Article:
Chelomei, Vladimir Nikolaevich (1914–1984)
Born into a teacher's family in the small town of Sedletse, Chelomei moved to Kiev aged 12 and later attended the Kiev Aviation College, graduating in 1937. He earned the equivalent of a Master's degree in 1939 and was awarded the prestigious Stalin Doctoral Scholarship in 1940. In 1941, he joined the Baranov Central Institute of Aviation Motor Building (TsIAM) in Moscow where his main interest was pulse-jet engines. In 1944, the remains of a German pulse-jet-powered V-1 shot down in London were delivered to Moscow by British allies. In June, Chelomei was invited to the Kremlin where Stalin's deputy responsible for the aviation industry, Giorgiy Malenkov, asked him if the V-1 could be duplicated. Chelomei gave a confident reply and two days later found himself in charge of a new, 100-strong department at TsIAM. By the end of 1944 he had reproduced the German engine, and by mid-1945 had built a similar missile to his own design.
After the war, Chelomei proposed to the Soviet air force changes to his cruise missile which would enable it to be air-launched from long-range bombers. But the project ran into technical problems In 1953, the chief designer of the Soviet MiG fighters in cooperation with a design bureau led by Sergei Beriya (the son of Stalin's security chief) won approval for their own missile project and Chelomei's organization was absorbed by this more powerful competitor. But Chelomei's fortunes were set to change. In March 1953, Stalin died and Malenkov became premier. He remembered the young designer and helped him reestablish his collective. Chelomei started promoting his missiles for use aboard submarines, and in 1955 was made head of a new design bureau, OKB-52, to pursue his goals. In the face of stiff competition from experienced aviation designers such as Mikoyan, Iluyshin, and Beriev, Chelomei managed to get his P-5 cruise missile adopted for Navy use. This was the beginning of Chelomei's ascent, which culminated in the Khrushchev era. In the 1960s, as well as continuing to work on long-range cruise missiles, he pursued ambitious space projects, including the Almaz military space station. At first, he was able to compete successfully with both Korolev and Yangel. But his poor relationship with D. Ustinov, patron of the rocket industry, led him to fall from favor after Khruschev was deposed. He lost his biggest infrastructural gain made during the Khrushchev years: what is today the Khrunichev State Research and Production Space Center.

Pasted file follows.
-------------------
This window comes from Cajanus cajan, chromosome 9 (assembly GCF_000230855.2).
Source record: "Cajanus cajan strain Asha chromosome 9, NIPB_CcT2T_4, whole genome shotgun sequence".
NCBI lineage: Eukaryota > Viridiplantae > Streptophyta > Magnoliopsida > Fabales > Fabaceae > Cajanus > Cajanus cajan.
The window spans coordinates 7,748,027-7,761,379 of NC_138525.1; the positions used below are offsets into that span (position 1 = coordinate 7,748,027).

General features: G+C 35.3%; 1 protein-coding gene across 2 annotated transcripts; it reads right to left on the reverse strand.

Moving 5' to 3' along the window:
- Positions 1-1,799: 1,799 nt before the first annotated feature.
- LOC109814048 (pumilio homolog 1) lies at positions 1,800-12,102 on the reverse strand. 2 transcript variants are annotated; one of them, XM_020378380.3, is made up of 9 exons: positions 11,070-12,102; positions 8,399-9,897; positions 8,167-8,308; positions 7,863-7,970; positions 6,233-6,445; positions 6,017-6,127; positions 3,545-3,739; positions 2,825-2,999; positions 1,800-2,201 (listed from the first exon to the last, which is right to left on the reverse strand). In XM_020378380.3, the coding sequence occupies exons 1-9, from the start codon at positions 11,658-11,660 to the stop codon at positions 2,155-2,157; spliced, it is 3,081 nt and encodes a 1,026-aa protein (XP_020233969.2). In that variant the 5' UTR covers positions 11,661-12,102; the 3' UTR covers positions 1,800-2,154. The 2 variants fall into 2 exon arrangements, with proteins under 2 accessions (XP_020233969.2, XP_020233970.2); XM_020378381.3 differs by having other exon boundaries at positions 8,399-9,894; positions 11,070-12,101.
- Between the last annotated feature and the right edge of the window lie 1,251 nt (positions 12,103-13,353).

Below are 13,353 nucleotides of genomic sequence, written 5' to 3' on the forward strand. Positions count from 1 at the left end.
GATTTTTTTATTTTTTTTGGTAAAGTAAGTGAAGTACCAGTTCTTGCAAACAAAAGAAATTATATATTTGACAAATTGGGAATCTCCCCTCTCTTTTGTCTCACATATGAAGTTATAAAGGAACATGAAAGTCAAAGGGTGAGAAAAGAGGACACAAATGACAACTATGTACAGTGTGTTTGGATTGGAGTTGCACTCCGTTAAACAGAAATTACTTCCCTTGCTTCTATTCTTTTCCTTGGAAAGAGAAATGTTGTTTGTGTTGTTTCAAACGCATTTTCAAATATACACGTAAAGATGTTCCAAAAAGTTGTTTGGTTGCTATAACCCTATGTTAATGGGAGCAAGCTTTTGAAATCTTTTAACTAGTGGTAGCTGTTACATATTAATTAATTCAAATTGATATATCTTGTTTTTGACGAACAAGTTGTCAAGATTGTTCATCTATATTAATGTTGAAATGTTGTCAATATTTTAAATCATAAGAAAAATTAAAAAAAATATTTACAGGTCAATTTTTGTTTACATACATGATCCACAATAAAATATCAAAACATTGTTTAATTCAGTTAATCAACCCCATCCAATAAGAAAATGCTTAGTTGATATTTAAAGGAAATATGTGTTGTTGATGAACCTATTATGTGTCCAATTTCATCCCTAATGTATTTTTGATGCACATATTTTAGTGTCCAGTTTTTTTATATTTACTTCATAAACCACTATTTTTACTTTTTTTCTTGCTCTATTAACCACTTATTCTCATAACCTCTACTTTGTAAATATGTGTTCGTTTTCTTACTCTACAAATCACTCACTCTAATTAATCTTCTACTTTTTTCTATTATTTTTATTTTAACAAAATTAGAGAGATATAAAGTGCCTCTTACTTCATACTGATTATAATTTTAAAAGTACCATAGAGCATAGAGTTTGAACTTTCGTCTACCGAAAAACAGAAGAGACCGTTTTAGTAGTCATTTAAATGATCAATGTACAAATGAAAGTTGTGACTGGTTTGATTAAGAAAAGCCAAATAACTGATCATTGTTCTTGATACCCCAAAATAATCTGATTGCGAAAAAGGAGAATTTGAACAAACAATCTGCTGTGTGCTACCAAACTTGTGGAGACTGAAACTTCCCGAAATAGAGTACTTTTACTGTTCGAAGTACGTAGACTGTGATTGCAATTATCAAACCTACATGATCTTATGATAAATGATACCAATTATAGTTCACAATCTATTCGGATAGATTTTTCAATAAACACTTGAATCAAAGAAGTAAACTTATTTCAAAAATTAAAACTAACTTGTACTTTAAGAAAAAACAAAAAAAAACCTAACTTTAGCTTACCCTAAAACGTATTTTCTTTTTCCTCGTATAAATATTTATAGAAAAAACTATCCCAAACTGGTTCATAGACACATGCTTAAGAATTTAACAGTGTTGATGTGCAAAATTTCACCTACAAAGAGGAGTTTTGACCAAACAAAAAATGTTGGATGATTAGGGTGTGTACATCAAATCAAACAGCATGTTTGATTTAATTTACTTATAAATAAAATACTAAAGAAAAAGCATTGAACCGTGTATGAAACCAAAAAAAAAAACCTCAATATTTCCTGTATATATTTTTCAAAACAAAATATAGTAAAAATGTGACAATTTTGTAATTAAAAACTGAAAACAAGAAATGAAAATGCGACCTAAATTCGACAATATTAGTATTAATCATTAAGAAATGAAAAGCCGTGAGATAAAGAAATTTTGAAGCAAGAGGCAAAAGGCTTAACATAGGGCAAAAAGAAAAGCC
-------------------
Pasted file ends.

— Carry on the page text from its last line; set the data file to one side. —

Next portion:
Related category ROCKET ENGINEERS AND SPACE SCIENTISTS
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